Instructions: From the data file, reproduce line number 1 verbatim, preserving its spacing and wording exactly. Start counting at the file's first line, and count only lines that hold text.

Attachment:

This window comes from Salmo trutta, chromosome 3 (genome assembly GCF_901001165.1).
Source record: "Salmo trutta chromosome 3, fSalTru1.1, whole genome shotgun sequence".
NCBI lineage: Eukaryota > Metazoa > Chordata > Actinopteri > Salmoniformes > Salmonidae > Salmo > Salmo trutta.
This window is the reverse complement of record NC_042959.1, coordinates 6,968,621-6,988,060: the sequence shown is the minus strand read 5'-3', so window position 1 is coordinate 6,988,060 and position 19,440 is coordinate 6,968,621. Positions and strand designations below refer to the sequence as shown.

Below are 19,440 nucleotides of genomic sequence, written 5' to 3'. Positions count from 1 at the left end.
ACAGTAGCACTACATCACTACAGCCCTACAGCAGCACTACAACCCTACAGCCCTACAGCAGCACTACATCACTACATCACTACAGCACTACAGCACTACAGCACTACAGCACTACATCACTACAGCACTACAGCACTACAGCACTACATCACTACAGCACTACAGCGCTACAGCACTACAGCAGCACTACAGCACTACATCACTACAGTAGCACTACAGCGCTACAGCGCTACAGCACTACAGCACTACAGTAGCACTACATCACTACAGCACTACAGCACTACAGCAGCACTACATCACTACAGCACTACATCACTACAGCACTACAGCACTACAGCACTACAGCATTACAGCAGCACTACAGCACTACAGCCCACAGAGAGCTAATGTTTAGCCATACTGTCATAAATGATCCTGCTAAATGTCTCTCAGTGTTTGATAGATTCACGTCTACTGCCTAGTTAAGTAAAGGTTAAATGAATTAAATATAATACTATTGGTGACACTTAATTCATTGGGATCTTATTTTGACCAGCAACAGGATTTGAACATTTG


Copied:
This window comes from Salmo trutta, chromosome 3 (genome assembly GCF_901001165.1).